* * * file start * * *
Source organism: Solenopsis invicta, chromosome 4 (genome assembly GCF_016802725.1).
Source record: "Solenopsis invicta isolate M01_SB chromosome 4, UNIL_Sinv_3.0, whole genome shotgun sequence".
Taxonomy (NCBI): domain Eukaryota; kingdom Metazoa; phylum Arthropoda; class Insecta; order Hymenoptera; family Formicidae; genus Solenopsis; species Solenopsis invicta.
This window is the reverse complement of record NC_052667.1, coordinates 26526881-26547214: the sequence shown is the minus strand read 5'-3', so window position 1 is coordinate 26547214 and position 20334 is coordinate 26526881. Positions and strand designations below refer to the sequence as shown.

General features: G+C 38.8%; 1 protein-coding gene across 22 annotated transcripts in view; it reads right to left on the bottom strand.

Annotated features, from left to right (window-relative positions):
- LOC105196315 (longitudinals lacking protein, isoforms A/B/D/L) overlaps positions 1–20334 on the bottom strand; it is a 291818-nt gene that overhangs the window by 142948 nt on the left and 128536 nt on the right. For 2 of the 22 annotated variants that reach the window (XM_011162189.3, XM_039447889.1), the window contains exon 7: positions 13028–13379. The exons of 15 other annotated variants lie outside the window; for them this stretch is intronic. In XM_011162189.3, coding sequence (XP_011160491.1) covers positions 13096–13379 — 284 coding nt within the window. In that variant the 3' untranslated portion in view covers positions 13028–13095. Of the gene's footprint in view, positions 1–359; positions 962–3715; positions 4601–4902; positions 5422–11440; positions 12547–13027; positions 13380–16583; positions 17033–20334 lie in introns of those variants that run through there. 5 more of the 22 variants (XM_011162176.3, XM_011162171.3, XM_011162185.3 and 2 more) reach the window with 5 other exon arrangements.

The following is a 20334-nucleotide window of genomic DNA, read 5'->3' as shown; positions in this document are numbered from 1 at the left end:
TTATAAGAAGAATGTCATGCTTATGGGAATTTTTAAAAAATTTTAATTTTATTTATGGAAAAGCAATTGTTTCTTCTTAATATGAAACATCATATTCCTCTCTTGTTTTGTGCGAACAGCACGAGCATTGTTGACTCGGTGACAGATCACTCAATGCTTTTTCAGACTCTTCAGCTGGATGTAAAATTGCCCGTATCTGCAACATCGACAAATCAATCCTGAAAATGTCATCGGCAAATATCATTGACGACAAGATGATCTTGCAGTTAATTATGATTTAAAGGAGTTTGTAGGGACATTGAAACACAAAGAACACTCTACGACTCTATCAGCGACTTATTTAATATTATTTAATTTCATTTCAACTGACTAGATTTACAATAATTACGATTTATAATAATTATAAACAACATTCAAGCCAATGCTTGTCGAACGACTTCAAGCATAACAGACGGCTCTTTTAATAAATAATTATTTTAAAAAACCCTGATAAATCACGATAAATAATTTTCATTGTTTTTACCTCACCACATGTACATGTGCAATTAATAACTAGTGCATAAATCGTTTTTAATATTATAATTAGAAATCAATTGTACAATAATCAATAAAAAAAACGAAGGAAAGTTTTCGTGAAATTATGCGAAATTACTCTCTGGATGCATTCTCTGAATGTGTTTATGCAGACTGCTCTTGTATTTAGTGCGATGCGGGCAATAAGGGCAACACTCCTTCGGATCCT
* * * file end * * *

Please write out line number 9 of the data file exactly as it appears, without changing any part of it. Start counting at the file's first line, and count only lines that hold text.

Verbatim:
TTATAAGAAGAATGTCATGCTTATGGGAATTTTTAAAAAATTTTAATTTTATTTATGGAAAAGCAATTGTTTCTTCTTAATATGAAACATCATATTCCTCTCTTGTTTTGTGCGAACAGCACGAGCATTGTTGACTCGGTGACAGATCACTCAATGCTTTTTCAGACTCTTCAGCTGGATGTAAAATTGCCCGTATCTGCAACATCGACAAATCAATCCTGAAAATGTCATCGGCAAATATCATTGACGACAAGATGATCTTGCAGTTAATTATGATTTAAAGGAGTTTGTAGGGACATTGAAACACAAAGAACACTCTACGACTCTATCAGCGACTTATTTAATATTATTTAATTTCATTTCAACTGACTAGATTTACAATAATTACGATTTATAATAATTATAAACAACATTCAAGCCAATGCTTGTCGAACGACTTCAAGCATAACAGACGGCTCTTTTAATAAATAATTATTTTAAAAAACCCTGATAAATCACGATAAATAATTTTCATTGTTTTTACCTCACCACATGTACATGTGCAATTAATAACTAGTGCATAAATCGTTTTTAATATTATAATTAGAAATCAATTGTACAATAATCAATAAAAAAAACGAAGGAAAGTTTTCGTGAAATTATGCGAAATTACTCTCTGGATGCATTCTCTGAATGTGTTTATGCAGACTGCTCTTGTATTTAGTGCGATGCGGGCAATAAGGGCAACACTCCTTCGGATCCT